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About this poet

Terrance Hayes was born in Columbia, South Carolina, on November 18, 1971. He received a BA from Coker College in Hartsville, South Carolina, and an MFA from the University of Pittsburgh writing program.

He is the author of How to Be Drawn (Penguin Books, 2015), a finalist for both the National Book Award and the National Book Critics Circle Award; Lighthead (Penguin, 2010), which won the National Book Award for Poetry; Wind in a Box (Penguin, 2006); Hip Logic (Penguin, 2002), which won the 2001 National Poetry Series and was a finalist for the Los Angeles Times Book Award; and Muscular Music (Tia Chucha Press, 1999), winner of the Kate Tufts Discovery Award.

About his work, Cornelius Eady has said: "First you'll marvel at his skill, his near-perfect pitch, his disarming humor, his brilliant turns of phrase. Then you'll notice the grace, the tenderness, the unblinking truth-telling just beneath his lines, the open and generous way he takes in our world."

He has received many honors and awards, including a Whiting Writers Award, a Pushcart Prize, three Best American Poetry selections, as well as fellowships from the National Endowment for the Arts Fellowship and the Guggenheim Foundation. In 2014, he was named a recipient of a MacArthur Fellowship. He was elected a Chancellor of the Academy of American Poets in 2017.

He is professor of creative writing at the University of Pittsburgh in Pennsylvania and lives in Pittsburgh with his family.


Bibliography

How to Be Drawn (Penguin Books, 2015) 
Lighthead (Penguin, 2010)
Wind in a Box (Penguin, 2006)
Hip Logic (Penguin, 2002)
Muscular Music (Tia Chucha Press, 1999)

We Should Make a Documentary About Spades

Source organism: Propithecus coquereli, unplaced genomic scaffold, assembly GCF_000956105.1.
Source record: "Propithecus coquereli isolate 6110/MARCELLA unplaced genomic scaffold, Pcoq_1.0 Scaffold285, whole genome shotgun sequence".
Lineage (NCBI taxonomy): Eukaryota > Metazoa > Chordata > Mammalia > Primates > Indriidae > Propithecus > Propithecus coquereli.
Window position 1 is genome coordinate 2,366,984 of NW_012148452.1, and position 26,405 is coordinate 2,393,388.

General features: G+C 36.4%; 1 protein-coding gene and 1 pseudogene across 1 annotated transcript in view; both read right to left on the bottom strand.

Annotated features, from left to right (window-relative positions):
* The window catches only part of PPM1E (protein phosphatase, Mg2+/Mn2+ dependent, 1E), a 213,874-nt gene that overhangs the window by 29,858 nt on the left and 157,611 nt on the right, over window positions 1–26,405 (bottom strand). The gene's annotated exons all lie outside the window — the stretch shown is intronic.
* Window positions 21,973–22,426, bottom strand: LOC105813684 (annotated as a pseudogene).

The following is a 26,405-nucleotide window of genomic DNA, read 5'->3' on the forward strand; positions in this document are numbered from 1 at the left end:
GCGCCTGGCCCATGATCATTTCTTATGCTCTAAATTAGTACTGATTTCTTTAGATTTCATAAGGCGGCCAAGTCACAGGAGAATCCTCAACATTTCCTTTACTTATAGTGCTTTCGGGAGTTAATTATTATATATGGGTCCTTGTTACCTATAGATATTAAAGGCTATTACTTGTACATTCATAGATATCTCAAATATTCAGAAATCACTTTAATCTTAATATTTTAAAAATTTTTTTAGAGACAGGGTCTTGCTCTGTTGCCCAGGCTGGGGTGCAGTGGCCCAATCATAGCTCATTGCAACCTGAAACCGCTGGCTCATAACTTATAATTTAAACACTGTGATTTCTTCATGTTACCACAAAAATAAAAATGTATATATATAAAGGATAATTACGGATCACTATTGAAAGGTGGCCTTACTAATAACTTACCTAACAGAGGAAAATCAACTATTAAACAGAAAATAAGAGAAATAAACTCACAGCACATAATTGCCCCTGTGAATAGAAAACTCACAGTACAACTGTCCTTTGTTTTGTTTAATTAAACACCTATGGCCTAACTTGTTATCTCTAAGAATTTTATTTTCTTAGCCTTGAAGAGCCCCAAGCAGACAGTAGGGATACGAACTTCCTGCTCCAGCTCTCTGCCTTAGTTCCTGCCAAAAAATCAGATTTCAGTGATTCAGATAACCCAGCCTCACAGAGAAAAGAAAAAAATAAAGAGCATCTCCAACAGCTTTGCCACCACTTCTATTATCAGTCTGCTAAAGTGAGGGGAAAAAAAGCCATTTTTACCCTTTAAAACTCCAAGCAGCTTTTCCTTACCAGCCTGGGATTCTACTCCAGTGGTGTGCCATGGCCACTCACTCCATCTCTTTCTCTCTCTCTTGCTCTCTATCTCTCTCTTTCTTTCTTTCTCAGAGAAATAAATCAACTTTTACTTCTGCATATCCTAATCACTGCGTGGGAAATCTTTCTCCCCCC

And here is all we’ll need: a card deck, quartets of sun people
Of the sort found in black college dormitories, some vintage
Music, indiscriminate spirits, fried chicken, some paper,

A writing utensil, and a bottomless Saturday. We should explore
The origins of a derogatory word like spade as well as the word
For feeling alone in polite company. And also the implications
Of calling someone who is not your brother or sister,

Brother or Sister. So little is known of our past, we can imagine
Damn near anything. When I say maybe slaves held Spades
Tournaments on the anti-cruise ships bound for the Colonies,
You say when our ancestors were cooped on those ships

They were not yet slaves. Our groundbreaking film should begin
With a low-lit den in the Deep South and the deep fried voice
Of somebody’s grandmother holding smoke in her mouth
As she says, “The two of Diamonds trumps the two of Spades

In my house.” And at some point someone should tell the story
Where Jesus and the devil are Spades partners traveling
The juke joints of the 1930s. We could interview my uncle Junior
And definitely your skinny cousin Mary and any black man

Sitting at a card table wearing shades. Who do you suppose
Would win if Booker T and MLK were matched against Du Bois
And Malcolm X in a game of Spades? You say don’t talk
Across the table. Pay attention to the suits being played.